Health Skin

Shea Butter Market uses ancient methods to keep skin healthy and young – Lake Cowichan Gazette

Gifty Serbeh works hard to provide her customers with all natural products that do amazing things for their skin and hair at her store, Shea Butter Market, located in Shawnigan Lake.

At the same time, she is helping to support the women from Ghana, her former homeland, who make the shea butter she uses in her products.

She said her certified organic shea butter comes from the edge of the Sahara Desert in West Africa where pure shea butter has been used for more than 2,000 years.

Pure African shea butter softens, moisturizes and heals skin damaged by the heat and sun, and Serbeh said ancient African wisdom knew that shea butter kept skin healthy and young.

Serbeh uses the shea butter to make a variety of products, including skin creams, soap, bath salts and lip balms.

“Modern science tells us that pure African shea butter is filled with fatty acids to stimulate skin renewal; tocopherols to give shea butter natural antioxidant properties; and cinnamic acid to provide UV protection,” she said.

“By using pure unrefined raw shea butter produced by the Kperisi village of northern Ghana, we are able to achieve our goal of operating a business that benefits everyone; the women who make the shea butter, the natural environment and the people who use the product. We provide the women who make the shea butter with a fair price for their product and support to help them and their families to climb out of poverty.”

Although Shea Butter Market operates from 1855 Renfrew Rd., Unit 2, Serbeh said most of her business is done online, with her biggest customers in the United Kingdom and the U.S.

“Most of my local customers order online and pick it up at the store,” she said.


The Duncan Cowichan Chamber of Commerce is taking exception to some parts of the Municipality of North Cowichan’s draft official community plan.

In a letter to the municipality, the board said it has concerns with a statement in the OCP that says despite the OCP being drafted during the pandemic, the consultant was “able to complete broad and far-reaching community engagement.”

Among their numerous concerns, the board said that public webinars with 56 participants and limited survey responses, that at best total four per cent of the population, less those participants who are not residents and/or businesses in the community, indicate a lack of response and engagement by the community.

The board said it is concerning that only four per cent of survey responses is shaping the updated OCP.

“One of the principles of the OCP recognizes community engagement and the need to ‘actively seek out and listen to quieter community voices so that input is representative of all community members’,” the letter said.

“We do not feel there has been adequate engagement and, while this OCP means to set the vision for the next 15 to 20 years, most residents and businesses have not participated to have their voices included. We urge you to extend the timelines for public input and allow more time for participation and engagement, especially now that the Public Health Office is allowing more in-person meetings.”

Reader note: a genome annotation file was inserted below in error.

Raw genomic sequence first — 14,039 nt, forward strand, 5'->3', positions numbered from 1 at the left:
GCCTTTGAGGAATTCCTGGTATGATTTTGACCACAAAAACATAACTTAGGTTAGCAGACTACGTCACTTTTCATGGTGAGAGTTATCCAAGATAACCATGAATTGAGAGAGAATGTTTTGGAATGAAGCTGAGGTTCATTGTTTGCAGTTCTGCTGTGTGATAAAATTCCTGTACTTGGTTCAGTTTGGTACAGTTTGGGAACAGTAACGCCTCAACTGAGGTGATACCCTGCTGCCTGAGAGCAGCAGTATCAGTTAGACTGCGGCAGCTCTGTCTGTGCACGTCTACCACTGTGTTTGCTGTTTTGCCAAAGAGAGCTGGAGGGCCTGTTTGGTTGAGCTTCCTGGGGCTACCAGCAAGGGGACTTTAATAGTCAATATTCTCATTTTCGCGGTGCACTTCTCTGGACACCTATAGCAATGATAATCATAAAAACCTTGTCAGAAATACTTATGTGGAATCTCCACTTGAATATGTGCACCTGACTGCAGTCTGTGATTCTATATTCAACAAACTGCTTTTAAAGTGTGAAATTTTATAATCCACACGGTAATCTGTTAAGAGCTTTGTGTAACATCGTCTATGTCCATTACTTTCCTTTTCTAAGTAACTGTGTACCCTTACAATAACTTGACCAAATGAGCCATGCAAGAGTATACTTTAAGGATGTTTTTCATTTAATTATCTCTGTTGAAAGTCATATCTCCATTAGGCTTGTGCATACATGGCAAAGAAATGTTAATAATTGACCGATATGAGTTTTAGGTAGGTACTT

The Duncan Knights of Columbus are thanking the Canadian Tire store in Duncan for allowing them to sell Charity Appeal tickets at their store.

This is the 60th year for the Charity Appeal which has brought much needed funding to local charities.

This year’s first prize is $60,000, second prize is $40,000, and there are more cash prizes.

Tickets, which are only $3 each, can be purchased online at

Winners will be chosen randomly on Jan. 29, 2022.

“The past two years of the COVID-19 pandemic have been hard on local charities’ fundraising efforts and the Knights are indebted to retailers such as Canadian Tire for allowing us a place to sell our draw tickets,” said Knights spokesman Michael Vande Wiel.

“Thank you from the Duncan Knights of Columbus to our community retailers and service organizations, many of whom are feeling the devastation of the COVID-19 pandemic, for serving our community.”


The Coastal Community Credit Union is donating $25,000 to help British Columbians impacted by the recent flooding, mudslides and power outages.

Of that amount, $15,000 is going to United Way British Columbia -Central & Northern Vancouver Island Region, to support much needed community rebuilding and recovery services across the Islands.

The Canadian Red Cross will receive $10,000 to help them provide humanitarian assistance quickly to all affected areas in B.C.

“Our hearts are with everyone impacted by these devastating storms,” said Allyson Prescesky, senior manager of community and communications for the CCCU.

“We’re joining credit unions across the country in encouraging people to support the Red Cross’s flood relief and recovery work throughout the province. There’s no better way to do that than by making our own donation.”

Prescesky also noted that as an Island-based organization with deep roots in local communities, it’s important to CCCU to help Islanders deal with the aftermath of the recent floods.

“We chose to donate to the Central & Northern Vancouver Island chapter of the United Way to support their work in helping our Island communities recover from these severe storms.”

Signy Madden, regional director for United Way British Columbia-CNVIR, said the CCCU deeply cares about Island communities, and the United Way wants to thank them for this incredible gift in this time of need.

“Their contribution will help us address important social needs like shelter, food assistance, trauma and mental health supports, and the rebuilding of social infrastructure — and will stay right here on Vancouver Island.”

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